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The Best Of Times In Africa

A strange feature film about Manchester United legend George Best – that focuses only on him in a game against Coventry City in 1970 – is to be re-released in European cinemas. Few who go to see it will know of Best’s short playing career in Africa.

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It was the moment a golden-haired young fan fought his way through the crowd to touch a genius. One of the few moments, frozen in time, that captures the short and ill-fated career in African football of George Best.

The career of the 1968 European Footballer of the Year was on the slide when Johannesburg team Jewish Guild was looking for stars. In 1974, Jewish Guild, now defunct, had been promoted to the top flight of the then segregated South African game and approached Best with a handful of pounds hoping to secure at least a handful of games.

Football, 1970+s, Manchester United+s George Best jumps up for the ball (Photo by Bob Thomas/Getty Images)

“In the seventies, British players were not making a lot of money, so some came to South Africa in their club’s off seasons to play a few games for the local clubs. This had its advantages for the National Football League, the stadiums were filled up and the game improved,” says Mark Gleeson, a prolific South African football writer and television commentator.

On the day Best was to make his debut in Johannesburg, 14-year-old Herby Opland, a Manchester United fan, woke early determined to meet the star he had merely read of in the newspapers. As young as he was, Opland hitchhiked from Hillbrow, a suburb in Johannesburg, to the Johannesburger Hotel, in Joubert Park, where Best was staying.

“It was late morning, I remember walking into the lobby of the hotel, people being rebuffed because they were keeping George Best away from the press. I remember being very excited when the doorman showed sympathy to me; he offered me a place next to him on the bench,” says Opland.

Apparently, Best had invited the doorman to the Jewish Guild bench. The doorman told Opland he should come to the Rand Stadium, in western Johannesburg, for the game in the afternoon.

“I loved every minute. Best was not highly active that day but every time he touched the ball it was like magic. I remember one moment he made an incredible move on the touchline, he chipped the ball straight over a guy and he went around him and headed towards the goals,” remembers Opland.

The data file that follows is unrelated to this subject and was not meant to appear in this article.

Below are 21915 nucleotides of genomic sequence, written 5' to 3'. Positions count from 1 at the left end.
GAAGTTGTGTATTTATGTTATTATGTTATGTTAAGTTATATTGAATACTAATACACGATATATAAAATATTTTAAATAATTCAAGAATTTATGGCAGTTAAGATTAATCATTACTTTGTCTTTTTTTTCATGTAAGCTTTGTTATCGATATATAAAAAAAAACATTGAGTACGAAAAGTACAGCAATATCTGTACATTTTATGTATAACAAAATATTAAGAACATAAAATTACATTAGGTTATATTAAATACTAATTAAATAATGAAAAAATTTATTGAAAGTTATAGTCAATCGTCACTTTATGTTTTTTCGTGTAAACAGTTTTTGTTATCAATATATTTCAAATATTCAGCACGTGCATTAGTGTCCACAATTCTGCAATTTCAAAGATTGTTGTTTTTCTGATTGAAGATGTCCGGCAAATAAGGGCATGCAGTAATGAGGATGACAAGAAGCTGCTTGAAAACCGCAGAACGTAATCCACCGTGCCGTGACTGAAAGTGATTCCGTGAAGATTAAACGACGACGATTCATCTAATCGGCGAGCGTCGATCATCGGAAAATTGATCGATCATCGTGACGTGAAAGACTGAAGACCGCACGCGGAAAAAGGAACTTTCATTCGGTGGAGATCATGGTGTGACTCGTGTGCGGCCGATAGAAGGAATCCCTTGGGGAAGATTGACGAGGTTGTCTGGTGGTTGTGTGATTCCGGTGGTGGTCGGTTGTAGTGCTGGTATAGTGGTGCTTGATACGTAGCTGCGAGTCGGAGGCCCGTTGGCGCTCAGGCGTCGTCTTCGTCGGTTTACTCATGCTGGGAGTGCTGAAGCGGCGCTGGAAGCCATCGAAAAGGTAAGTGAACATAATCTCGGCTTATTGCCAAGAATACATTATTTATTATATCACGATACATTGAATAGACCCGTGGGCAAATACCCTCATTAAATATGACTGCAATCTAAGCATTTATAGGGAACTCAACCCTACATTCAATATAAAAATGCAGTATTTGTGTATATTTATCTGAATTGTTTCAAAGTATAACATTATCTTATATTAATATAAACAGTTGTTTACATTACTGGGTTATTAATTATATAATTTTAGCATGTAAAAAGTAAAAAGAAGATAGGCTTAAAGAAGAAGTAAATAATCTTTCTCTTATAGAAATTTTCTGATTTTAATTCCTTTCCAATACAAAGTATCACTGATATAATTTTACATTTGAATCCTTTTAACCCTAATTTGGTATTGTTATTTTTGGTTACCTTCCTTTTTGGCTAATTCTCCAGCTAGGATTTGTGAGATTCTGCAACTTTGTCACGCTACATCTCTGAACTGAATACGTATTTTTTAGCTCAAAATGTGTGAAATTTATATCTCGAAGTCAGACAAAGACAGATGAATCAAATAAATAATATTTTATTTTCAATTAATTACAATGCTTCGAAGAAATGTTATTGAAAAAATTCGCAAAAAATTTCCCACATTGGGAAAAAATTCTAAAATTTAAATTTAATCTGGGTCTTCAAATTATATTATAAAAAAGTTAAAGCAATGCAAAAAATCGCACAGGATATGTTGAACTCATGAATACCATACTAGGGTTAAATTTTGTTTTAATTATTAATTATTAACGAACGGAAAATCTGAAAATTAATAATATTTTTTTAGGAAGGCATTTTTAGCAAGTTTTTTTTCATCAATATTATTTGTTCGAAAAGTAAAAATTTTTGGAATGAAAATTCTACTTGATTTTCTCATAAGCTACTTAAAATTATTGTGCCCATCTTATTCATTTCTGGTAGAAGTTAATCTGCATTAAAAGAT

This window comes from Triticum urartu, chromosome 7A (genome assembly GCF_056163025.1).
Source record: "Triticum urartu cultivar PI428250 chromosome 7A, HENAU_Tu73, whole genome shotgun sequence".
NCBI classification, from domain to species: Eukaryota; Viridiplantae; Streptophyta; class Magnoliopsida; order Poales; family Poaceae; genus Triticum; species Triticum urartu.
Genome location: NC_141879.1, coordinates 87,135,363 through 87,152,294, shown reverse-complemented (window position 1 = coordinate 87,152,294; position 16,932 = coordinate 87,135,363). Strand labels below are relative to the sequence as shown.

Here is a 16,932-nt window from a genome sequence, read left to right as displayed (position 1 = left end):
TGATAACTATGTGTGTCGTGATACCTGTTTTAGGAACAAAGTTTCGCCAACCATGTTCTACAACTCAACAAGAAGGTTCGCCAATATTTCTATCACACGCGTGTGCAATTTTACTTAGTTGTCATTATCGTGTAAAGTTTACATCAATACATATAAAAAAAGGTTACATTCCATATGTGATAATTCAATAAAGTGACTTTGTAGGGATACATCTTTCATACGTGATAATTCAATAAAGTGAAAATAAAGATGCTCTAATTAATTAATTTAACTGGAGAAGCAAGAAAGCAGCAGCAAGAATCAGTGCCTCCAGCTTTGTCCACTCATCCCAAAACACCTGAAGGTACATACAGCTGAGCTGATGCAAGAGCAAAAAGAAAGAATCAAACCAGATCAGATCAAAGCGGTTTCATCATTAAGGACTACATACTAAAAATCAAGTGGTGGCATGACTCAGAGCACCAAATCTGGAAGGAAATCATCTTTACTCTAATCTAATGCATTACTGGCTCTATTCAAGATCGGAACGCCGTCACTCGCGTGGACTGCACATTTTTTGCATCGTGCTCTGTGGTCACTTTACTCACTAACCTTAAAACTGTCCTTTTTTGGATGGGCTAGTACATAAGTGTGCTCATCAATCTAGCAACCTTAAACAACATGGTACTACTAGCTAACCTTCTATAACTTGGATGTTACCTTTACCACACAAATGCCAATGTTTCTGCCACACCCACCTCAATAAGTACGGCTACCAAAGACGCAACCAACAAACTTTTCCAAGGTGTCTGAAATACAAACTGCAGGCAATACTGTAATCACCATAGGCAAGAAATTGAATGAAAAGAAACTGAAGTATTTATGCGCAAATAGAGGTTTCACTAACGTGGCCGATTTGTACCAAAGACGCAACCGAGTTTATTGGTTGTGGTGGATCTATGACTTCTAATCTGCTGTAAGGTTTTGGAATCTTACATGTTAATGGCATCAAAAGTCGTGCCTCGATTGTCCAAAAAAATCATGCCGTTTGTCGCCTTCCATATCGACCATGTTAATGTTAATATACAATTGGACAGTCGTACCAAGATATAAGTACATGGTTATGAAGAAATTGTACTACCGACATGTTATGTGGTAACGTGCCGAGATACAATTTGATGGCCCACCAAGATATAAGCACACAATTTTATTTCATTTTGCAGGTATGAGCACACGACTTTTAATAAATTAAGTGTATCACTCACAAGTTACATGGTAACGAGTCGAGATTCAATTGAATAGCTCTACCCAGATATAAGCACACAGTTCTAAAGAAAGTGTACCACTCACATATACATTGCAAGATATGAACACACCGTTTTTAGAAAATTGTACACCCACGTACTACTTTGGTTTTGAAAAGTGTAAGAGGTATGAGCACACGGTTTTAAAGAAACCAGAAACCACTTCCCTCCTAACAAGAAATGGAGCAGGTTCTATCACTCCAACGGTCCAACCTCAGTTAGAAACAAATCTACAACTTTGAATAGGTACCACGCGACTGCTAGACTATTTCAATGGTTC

“I pretty much watched the game from the stand but, minutes before it ended, I jumped over the fence and went up to him, I patted him on the shoulder and walked away. He was not really interested in the fans and media, I think at the time he was doing it for money, his career was in a bit of a dead end.”

A few days after a chance encounter, Opland was surprised to find his picture with Best on the sports pages of The Star newspaper in Johannesburg.

“The photo was my Facebook profile for a long time. I first saw it in the newspaper and because I was such a fan of his, I phoned the newspaper office to say and I would love to have it and the photographer gave me the Kodak photograph,” says Opland, a sub-editor at a Johannesburg television station.

While Best brought excitement to South African football, the Jewish Guild officials were not impressed by missed training sessions. He drank his way out of the club after a mere five games and one goal.

Gleeson asserts Best was at the zenith of his game and refutes allegations Jewish Guild was unhappy with Best’s conduct. It was normal for the export starts to last a few weeks before returning home. Most British footballers did play only a handful games before flying back home.

Best died in November 2005 in London after a lifetime of alcoholism. He was mourned by many fans around the world, including Opland.

“George Best was always a hero, to this day he is still probably my favorite footballer. When it comes to skill, there was no greater genius or

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